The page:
------------------
        Joel

        If you sent us to HELL, WE'D PUT IT OUT!!

        **And of course these are only my opinion and only mine. Don't take it out on anyone else but me.**

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        • #5
          A few years ago, the big movement was "back to basics." FDNY under the direction of Vinny Dunn coined the phrase also and had the firefighters start thinking along those lines. Somebody above said you have to "learn to crawl before you run." I agree.
          I am seeing a trend, since the introduction of the thermal imaging cameras, in the loss of basic knowledge of search and rescue and other operations. Many departments now pull the TIC off the rig before they pull hoses, set up ladders or anything else. I'm hoping this doesn't become a complacent technology. What happens if that battery dies when you're in the middle of a commercial building during a search??? Are the basic skills of SAR being taught to supplement or are the firefighters of today becoming accustomed to looking at a video screen to find their way through a smoke filled maze.
          I can't promote enough training. If you have to time to train, even if it is a one night or one hour course, continuing training is the key to keeping your skills and knowledge sharp. Experience helps also.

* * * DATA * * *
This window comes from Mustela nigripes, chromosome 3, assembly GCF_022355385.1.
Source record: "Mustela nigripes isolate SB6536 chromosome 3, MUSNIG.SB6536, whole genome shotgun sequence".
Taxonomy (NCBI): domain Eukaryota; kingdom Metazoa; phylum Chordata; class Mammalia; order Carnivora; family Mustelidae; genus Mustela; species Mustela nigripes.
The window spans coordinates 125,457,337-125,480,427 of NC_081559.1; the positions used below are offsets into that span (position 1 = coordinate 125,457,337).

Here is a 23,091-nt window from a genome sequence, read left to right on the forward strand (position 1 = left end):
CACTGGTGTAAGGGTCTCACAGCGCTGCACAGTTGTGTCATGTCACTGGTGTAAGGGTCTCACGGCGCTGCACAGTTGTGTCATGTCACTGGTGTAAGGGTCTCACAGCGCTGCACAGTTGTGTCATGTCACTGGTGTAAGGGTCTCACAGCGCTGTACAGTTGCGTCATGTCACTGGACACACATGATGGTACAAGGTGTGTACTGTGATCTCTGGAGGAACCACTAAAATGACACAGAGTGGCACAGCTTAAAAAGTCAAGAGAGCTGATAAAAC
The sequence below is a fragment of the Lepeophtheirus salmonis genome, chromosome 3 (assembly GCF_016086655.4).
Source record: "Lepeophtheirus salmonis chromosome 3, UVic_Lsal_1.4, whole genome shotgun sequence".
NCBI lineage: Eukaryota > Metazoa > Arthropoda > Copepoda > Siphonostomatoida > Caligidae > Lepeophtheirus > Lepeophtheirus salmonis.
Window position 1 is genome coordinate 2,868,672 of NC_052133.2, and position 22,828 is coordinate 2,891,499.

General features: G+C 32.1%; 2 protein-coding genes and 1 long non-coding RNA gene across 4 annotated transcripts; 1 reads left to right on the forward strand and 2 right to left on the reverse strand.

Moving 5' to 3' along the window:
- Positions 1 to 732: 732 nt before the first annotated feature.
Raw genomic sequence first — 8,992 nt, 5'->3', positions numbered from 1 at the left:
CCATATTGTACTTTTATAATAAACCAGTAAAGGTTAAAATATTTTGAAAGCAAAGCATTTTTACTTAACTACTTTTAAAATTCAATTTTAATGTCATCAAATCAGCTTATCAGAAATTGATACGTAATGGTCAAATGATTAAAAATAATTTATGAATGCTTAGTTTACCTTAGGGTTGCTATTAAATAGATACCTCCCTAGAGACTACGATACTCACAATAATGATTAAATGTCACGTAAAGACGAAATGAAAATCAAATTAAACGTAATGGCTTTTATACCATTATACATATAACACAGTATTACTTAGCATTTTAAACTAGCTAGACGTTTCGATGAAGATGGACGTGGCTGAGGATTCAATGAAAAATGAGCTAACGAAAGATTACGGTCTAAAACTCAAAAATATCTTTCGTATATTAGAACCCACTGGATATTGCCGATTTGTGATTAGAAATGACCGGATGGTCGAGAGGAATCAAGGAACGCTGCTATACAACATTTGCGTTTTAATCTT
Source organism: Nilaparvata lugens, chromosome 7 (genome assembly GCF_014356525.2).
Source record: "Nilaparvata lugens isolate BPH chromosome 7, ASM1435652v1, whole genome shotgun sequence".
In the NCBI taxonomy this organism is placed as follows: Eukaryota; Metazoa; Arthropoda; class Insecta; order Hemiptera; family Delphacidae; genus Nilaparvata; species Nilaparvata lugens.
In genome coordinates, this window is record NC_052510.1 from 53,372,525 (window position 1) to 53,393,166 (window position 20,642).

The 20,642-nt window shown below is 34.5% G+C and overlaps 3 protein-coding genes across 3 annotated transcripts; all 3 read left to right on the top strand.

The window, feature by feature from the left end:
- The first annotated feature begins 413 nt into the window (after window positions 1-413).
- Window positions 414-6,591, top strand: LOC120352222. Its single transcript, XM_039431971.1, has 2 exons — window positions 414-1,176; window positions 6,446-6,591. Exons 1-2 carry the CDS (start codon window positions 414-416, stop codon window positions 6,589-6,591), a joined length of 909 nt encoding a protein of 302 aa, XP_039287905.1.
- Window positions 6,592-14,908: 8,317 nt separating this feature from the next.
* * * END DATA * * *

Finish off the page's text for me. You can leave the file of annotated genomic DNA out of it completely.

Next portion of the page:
Engine/Rescue Lt. Kevin C. (aka Pokey)

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          • #6
            I agree with you on the RIT/FAST classes, and I also will throw in Pump Operator type courses. But as far as the Safety and Survival, that is something should know before they ever see live fire. Also, Structural Search and Rescue is part of NFPA Firefighter I, and I hope they make the decision to add Safety and Survival to it also. As far as some of the other more advanced classes, like the technical stuff. I have no real problem with that, on a vollie level it may involve something they do as a occupation.
            I'm w/ firelover, most of this is taught in the academy here for us. But when I was a vollie, I took what I could, and no one should be held back from taking training.

            ==========================================
            The above is my opinion only and doesn't reflect that of any dept/agency I work for, deal with, or am a member of.

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            • #7
              There is a difference between classes and drills.

              I agree with whoever said "take all the classes you want". Education is never a bad thing.

              Drills are where the basics are mastered. Company or Dept. level drills where basic fire fighting methodologies are worked on as a team will make the FD a better organization.

              Sports teams become proficient when they practice as a team. FD's are no different.

              [This message has been edited by George Wendt, CFI (edited 06-08-2001).]